From Feeling to Doing

Older adults’ looking on the bright side may help them to regulate their emotional state, but what happens when the negative information they are looking less at in order to feel good is important and/or health-relevant? We have investigated the possibility of a trade-off between feeling good and acting in accordance with negative but health-relevant messages in the context of skin cancer (Isaacowitz & Choi, in press). Older and younger adults viewed videos about skin cancer featuring both negative and informative content as their eyes were tracked, and their mood was recorded using a slider during and after the videos. We also assessed their learning of skin cancer information from the videos. Participants’ behavior in line with the videos was assessed in several ways: measuring their interest in viewing webpages with additional information about skin cancer, counting the number of giveaway materials they took that could help them engage in positive health behavior as suggested in the videos, and whether they conducted a skin self-exam at home and returned the report of it as instructed.

Older adults generally looked less at the negative emotional content in the videos, and showed a faster emotion regulation response compared to their younger counterparts. While they learned less from the videos, they did not show any deficits in engaging in the health behaviors suggested by the videos; in fact, they were more likely to take give-away items and to return the skin self-exam. There was no difference in viewing webpages. This finding suggests that older adults’ lessened fixation to negative emotional material does help them with their mood but does not necessarily impair them behaviorally; while they may learn fewer details about the negative messages, their looking strategy may help them efficiently extract the key information from the messages, and to act on that information.

Future Directions

In linking looking and feeling to doing, one clear next step will be to extend our paradigm to behaviors beyond skin cancer self-exam and risk reduction. We plan to investigate links between looking, feeling and doing in the context of diet and nutrition as well. We also will determine whether looking predicts behavioral outcomes beyond the lab, such as changing everyday sun exposure habits and/or dietary practices after leaving the lab. We also plan to expand our investigation of older adults’ emotion regulation strategies to another component of the process model: situation selection. Some theorists have suggested that older adults may utilize situation selection as a key strategy to avoid encountering potentially disruptive stimuli in their environment (e.g., Charles, 2010), but no paradigms have existed to study it. We have developed an “affective environment” in which participants can select what types of stimuli (positive, negative, neutral) to engage with; our pilot data suggest age differences in selection of affective stimuli. More importantly, mobile eye tracking will allow us to assess the real-time interplay of situation selection and attentional deployment: when an individual chooses to engage with something negative, how do they look at it, and how does that make them feel? Does this vary by age? This approach will better approximate the real-world settings where individuals of different ages actually do their looking and feeling.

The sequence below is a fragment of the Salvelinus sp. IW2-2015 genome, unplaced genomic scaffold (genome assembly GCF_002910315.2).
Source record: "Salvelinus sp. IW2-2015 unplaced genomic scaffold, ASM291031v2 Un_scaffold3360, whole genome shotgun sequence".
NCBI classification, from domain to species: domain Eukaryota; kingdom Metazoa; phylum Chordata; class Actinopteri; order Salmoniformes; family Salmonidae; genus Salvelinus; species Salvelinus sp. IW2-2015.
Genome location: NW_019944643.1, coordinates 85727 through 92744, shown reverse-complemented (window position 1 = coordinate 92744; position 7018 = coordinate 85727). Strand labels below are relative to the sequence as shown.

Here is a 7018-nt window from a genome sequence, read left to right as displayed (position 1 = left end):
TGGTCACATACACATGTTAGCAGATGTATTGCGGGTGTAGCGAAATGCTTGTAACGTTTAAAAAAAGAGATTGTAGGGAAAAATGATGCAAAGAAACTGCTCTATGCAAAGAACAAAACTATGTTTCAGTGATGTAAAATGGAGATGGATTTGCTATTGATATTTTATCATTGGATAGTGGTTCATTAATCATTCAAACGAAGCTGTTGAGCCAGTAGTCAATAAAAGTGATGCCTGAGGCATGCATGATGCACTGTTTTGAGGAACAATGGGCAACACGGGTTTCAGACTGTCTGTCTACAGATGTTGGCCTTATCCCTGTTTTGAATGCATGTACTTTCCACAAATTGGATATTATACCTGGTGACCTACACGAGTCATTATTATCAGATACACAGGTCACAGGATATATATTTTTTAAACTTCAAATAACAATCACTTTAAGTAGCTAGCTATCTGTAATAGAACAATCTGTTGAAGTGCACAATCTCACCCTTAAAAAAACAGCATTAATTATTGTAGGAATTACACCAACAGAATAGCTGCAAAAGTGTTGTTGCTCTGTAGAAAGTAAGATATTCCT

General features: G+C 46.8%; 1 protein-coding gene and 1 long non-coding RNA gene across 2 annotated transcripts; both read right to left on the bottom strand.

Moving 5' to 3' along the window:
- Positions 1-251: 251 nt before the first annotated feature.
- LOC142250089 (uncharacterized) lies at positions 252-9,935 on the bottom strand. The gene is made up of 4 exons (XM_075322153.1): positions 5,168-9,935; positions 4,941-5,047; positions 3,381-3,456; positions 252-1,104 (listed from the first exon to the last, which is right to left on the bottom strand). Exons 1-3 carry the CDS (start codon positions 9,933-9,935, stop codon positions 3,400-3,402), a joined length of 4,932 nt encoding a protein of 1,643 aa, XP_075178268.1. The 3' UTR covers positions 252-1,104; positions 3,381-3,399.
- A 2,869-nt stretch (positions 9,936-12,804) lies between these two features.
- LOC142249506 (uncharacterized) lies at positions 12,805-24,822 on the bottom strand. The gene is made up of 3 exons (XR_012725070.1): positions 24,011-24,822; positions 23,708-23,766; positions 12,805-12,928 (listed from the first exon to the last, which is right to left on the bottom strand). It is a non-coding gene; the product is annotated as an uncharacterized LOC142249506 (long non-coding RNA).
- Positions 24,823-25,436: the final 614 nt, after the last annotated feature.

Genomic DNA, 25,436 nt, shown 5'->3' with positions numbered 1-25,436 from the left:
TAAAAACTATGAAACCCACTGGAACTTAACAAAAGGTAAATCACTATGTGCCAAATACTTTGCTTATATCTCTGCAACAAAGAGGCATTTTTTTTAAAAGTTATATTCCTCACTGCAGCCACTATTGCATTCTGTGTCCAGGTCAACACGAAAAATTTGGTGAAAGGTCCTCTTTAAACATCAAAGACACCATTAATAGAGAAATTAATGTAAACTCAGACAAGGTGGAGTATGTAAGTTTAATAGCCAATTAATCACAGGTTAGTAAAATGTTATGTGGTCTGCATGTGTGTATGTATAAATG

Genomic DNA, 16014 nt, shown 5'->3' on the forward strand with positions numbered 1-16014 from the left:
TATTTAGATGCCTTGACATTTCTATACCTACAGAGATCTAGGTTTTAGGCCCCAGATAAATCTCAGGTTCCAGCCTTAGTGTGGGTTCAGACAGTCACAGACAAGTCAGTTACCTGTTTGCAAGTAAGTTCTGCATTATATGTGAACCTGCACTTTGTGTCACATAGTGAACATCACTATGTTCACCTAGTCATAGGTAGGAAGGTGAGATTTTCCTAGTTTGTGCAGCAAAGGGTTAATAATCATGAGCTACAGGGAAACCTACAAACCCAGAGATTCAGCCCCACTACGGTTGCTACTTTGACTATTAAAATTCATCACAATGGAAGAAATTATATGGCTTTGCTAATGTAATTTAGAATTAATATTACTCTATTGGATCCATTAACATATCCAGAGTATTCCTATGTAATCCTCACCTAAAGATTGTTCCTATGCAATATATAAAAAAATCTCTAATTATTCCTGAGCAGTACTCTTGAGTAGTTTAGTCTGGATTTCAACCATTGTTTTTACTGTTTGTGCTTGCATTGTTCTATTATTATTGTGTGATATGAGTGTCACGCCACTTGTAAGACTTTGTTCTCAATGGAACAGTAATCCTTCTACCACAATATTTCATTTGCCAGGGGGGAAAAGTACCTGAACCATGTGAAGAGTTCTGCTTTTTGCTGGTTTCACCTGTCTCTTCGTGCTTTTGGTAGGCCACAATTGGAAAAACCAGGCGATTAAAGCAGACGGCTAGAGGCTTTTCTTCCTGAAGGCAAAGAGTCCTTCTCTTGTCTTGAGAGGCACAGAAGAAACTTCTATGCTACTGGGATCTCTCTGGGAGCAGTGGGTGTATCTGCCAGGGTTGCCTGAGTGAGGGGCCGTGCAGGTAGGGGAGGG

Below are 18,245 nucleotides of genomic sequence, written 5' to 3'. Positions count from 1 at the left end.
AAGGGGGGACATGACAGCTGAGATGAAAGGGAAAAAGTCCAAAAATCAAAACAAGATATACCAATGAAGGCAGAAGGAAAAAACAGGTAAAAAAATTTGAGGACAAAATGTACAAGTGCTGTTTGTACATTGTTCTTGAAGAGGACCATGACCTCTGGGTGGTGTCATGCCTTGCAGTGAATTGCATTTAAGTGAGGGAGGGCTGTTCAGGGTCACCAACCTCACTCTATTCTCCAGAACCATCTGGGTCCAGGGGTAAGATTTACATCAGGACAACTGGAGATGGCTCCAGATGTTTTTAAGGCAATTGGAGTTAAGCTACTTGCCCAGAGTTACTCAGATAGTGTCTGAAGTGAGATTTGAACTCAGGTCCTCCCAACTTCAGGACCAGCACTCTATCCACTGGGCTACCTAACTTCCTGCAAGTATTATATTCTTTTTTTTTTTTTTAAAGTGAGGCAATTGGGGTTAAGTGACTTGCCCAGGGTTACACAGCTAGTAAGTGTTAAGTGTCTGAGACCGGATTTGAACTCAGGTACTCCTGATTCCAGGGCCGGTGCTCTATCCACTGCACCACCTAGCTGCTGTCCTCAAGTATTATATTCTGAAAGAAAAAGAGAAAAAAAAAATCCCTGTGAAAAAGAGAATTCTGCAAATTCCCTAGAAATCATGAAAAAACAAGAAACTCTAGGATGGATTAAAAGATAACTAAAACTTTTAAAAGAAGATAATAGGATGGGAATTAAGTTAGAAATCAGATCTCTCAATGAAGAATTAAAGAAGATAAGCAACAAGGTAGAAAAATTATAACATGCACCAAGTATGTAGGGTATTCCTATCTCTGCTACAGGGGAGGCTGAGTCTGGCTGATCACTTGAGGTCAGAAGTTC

While eye tracking can tell us what an individual is looking at, it is also important to understand other components of a perceiver’s response to emotional stimuli, so we are starting to assess psychophysiological channels such as heart rate and electromyography simultaneously with eye tracking. Finally, we have only used an extreme-groups age design in our research so far, so a key issue for future research will be to include middle-aged individuals.


So, what have we learned about looking on the bright side? Whereas younger individuals may actually benefit – at least in terms of their moods – from looking more at the darker side of things, literally looking on the bright side of emotional stimuli seems to be a key tool for older adults to regulate their emotions, and it may not be associated with behavioral deficits. Put another way, older adults – at least in our investigations so far – do not seem to need to choose between mood and health: they are able to interact with the world in a way that helps them to regulate their mood while also engaging in positive health behavior. Older adults may even use committing to engage in health behavior as a regulatory strategy itself, leading them to feel good and do good things as well. It may be that it is younger adults who must choose between regulating their emotions and engaging in health behaviors, as they did not regulate their moods as well and in some cases engaged in fewer health behaviors than did older adults; however, we have not yet tested whether younger adults could do better in different circumstances. These patterns may have implications for the design of health messages. Younger adults may benefit from seeing “just the facts” so their emotion regulation attempts do not interfere with their ability to learn health information. Perhaps looking on the bright side can be harnessed to improve older adults’ health behavior; at the very least, older adults’ feeling good and behaving in health-promoting ways may not be mutually exclusive.